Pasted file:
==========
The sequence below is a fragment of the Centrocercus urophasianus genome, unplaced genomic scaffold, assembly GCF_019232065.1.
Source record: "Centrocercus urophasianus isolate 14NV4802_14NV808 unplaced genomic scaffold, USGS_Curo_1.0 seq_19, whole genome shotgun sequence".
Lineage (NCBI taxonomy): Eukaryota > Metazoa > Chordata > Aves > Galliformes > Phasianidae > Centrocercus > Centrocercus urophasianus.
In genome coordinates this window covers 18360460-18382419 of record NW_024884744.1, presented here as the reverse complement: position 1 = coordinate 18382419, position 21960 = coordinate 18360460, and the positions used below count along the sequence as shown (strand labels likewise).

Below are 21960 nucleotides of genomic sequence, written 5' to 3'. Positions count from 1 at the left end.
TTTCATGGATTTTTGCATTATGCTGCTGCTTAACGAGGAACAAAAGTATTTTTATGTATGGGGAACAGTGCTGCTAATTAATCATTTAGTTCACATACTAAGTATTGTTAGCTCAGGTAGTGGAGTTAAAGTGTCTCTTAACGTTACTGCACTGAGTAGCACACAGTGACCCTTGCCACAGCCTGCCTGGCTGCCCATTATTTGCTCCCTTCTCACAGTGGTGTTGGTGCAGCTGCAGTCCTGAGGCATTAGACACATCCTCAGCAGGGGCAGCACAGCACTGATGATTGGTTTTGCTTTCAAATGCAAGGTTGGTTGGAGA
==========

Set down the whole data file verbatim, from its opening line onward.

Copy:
The sequence below is a fragment of the Centrocercus urophasianus genome, unplaced genomic scaffold, assembly GCF_019232065.1.
Source record: "Centrocercus urophasianus isolate 14NV4802_14NV808 unplaced genomic scaffold, USGS_Curo_1.0 seq_19, whole genome shotgun sequence".
Lineage (NCBI taxonomy): Eukaryota > Metazoa > Chordata > Aves > Galliformes > Phasianidae > Centrocercus > Centrocercus urophasianus.
In genome coordinates this window covers 18360460-18382419 of record NW_024884744.1, presented here as the reverse complement: position 1 = coordinate 18382419, position 21960 = coordinate 18360460, and the positions used below count along the sequence as shown (strand labels likewise).

Below are 21960 nucleotides of genomic sequence, written 5' to 3'. Positions count from 1 at the left end.
TTTCATGGATTTTTGCATTATGCTGCTGCTTAACGAGGAACAAAAGTATTTTTATGTATGGGGAACAGTGCTGCTAATTAATCATTTAGTTCACATACTAAGTATTGTTAGCTCAGGTAGTGGAGTTAAAGTGTCTCTTAACGTTACTGCACTGAGTAGCACACAGTGACCCTTGCCACAGCCTGCCTGGCTGCCCATTATTTGCTCCCTTCTCACAGTGGTGTTGGTGCAGCTGCAGTCCTGAGGCATTAGACACATCCTCAGCAGGGGCAGCACAGCACTGATGATTGGTTTTGCTTTCAAATGCAAGGTTGGTTGGAGA